Fibers from the forest: mestizo, Afro-Ecuadorian and Chachi ethnobotany of piquigua (Heperopsis ecuadorensis, Araceae) and mocora (Astrocaryum standleyanum, Arecaceae) in northwestern Ecuador
This dissertation explores the uses of two tropical rainforest plants by three different people living in one common area. The setting is the Mache-Chindul Ecological Reserve in northwestern Ecuador, an environmentally sensitive area and hot spot of biodiversity. The two plants are Heteropsis ecuadorensis, Araceae, and Astrocaryum standleyanum, Arecaceae, known locally as piquigua and mocora, respectively. They are used principally for their fibers. The three people are the indigenous Chachi, and two ethnically distinct groups of colonists, mestizos and AfroEcuadorians.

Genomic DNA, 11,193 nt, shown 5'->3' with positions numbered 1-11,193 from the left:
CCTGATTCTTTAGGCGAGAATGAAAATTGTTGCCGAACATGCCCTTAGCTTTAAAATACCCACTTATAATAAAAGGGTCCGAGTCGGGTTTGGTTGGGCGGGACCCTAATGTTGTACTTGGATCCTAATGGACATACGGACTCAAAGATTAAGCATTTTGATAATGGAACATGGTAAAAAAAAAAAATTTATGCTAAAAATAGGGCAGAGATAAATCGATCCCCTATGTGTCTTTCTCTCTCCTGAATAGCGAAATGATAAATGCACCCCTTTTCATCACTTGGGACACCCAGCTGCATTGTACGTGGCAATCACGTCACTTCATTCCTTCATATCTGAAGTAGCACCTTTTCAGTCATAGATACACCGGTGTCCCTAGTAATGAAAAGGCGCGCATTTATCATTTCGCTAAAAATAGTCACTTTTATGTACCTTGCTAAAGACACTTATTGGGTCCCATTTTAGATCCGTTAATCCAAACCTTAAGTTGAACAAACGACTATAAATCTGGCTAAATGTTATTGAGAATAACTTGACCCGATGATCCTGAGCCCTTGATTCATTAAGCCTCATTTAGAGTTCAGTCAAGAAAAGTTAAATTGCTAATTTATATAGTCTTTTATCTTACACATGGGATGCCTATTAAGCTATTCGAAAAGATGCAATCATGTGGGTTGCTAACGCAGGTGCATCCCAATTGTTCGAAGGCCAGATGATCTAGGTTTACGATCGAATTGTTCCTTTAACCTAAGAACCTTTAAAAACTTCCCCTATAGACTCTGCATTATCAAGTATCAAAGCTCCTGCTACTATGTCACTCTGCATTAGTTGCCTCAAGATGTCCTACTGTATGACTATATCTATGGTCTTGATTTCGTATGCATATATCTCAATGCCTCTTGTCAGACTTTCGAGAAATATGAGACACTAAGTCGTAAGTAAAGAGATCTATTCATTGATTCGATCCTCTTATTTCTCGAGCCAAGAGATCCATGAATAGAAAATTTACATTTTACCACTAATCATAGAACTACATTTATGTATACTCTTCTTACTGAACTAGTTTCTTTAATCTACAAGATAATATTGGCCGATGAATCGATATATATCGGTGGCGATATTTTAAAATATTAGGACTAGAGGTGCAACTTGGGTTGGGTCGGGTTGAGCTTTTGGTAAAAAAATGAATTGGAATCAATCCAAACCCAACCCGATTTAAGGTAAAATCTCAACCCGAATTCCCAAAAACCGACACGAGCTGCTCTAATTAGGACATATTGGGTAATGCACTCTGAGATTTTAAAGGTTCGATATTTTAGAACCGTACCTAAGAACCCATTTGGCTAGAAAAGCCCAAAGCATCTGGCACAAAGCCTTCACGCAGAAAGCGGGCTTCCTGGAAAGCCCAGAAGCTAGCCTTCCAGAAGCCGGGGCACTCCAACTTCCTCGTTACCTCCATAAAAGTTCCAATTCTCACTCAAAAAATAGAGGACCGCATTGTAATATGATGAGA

Previous studies in ethnobotany have looked mainly at indigenous people’s use of wild plants. This study is significant in that it not only examines the practices of an indigenous people who have lived in the area for centuries, but it compares their activities to those of two different groups of relative newcomers. The issues of culture and conservation versus economics and development are explored in regard to non-timber forest resources. Collection of plant materials as well as their use is investigated, particularly in regard to resource sustainability and the potential for generating income. Plant densities, population structures, growth rates, and edaphic characteristics are examined. Findings of this study challenge some long-held notions about specific peoples’ attitudes toward and use of the environment. Most importantly, this dissertation finds recent interlopers may have a greater conservation ethic than do the indigenous people. Implications are discussed.